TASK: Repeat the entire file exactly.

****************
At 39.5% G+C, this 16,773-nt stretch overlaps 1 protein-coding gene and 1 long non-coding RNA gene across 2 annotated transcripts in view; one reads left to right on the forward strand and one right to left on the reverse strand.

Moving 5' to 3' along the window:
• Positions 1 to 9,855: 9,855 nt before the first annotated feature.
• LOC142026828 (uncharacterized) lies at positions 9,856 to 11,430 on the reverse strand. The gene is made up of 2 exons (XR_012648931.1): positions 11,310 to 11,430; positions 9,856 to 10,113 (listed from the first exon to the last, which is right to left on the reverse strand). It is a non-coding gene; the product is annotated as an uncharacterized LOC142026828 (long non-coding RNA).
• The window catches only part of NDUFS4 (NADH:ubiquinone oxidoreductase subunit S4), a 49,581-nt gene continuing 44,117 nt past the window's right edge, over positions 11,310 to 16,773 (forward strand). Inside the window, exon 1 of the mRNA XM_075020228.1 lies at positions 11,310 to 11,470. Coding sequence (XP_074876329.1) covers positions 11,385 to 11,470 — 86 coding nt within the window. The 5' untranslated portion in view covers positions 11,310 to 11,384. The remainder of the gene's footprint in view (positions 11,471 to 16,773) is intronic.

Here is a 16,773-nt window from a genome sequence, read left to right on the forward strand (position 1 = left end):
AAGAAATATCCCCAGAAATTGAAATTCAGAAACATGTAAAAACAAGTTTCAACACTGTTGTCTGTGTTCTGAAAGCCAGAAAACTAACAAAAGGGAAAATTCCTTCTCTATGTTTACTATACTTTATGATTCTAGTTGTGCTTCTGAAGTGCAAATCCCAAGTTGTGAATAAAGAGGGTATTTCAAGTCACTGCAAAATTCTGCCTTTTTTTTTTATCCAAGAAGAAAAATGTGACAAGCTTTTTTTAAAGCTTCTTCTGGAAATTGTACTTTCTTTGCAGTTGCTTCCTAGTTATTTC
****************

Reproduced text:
At 39.5% G+C, this 16,773-nt stretch overlaps 1 protein-coding gene and 1 long non-coding RNA gene across 2 annotated transcripts in view; one reads left to right on the forward strand and one right to left on the reverse strand.

Moving 5' to 3' along the window:
• Positions 1 to 9,855: 9,855 nt before the first annotated feature.
• LOC142026828 (uncharacterized) lies at positions 9,856 to 11,430 on the reverse strand. The gene is made up of 2 exons (XR_012648931.1): positions 11,310 to 11,430; positions 9,856 to 10,113 (listed from the first exon to the last, which is right to left on the reverse strand). It is a non-coding gene; the product is annotated as an uncharacterized LOC142026828 (long non-coding RNA).
• The window catches only part of NDUFS4 (NADH:ubiquinone oxidoreductase subunit S4), a 49,581-nt gene continuing 44,117 nt past the window's right edge, over positions 11,310 to 16,773 (forward strand). Inside the window, exon 1 of the mRNA XM_075020228.1 lies at positions 11,310 to 11,470. Coding sequence (XP_074876329.1) covers positions 11,385 to 11,470 — 86 coding nt within the window. The 5' untranslated portion in view covers positions 11,310 to 11,384. The remainder of the gene's footprint in view (positions 11,471 to 16,773) is intronic.

Here is a 16,773-nt window from a genome sequence, read left to right on the forward strand (position 1 = left end):
AAGAAATATCCCCAGAAATTGAAATTCAGAAACATGTAAAAACAAGTTTCAACACTGTTGTCTGTGTTCTGAAAGCCAGAAAACTAACAAAAGGGAAAATTCCTTCTCTATGTTTACTATACTTTATGATTCTAGTTGTGCTTCTGAAGTGCAAATCCCAAGTTGTGAATAAAGAGGGTATTTCAAGTCACTGCAAAATTCTGCCTTTTTTTTTTATCCAAGAAGAAAAATGTGACAAGCTTTTTTTAAAGCTTCTTCTGGAAATTGTACTTTCTTTGCAGTTGCTTCCTAGTTATTTC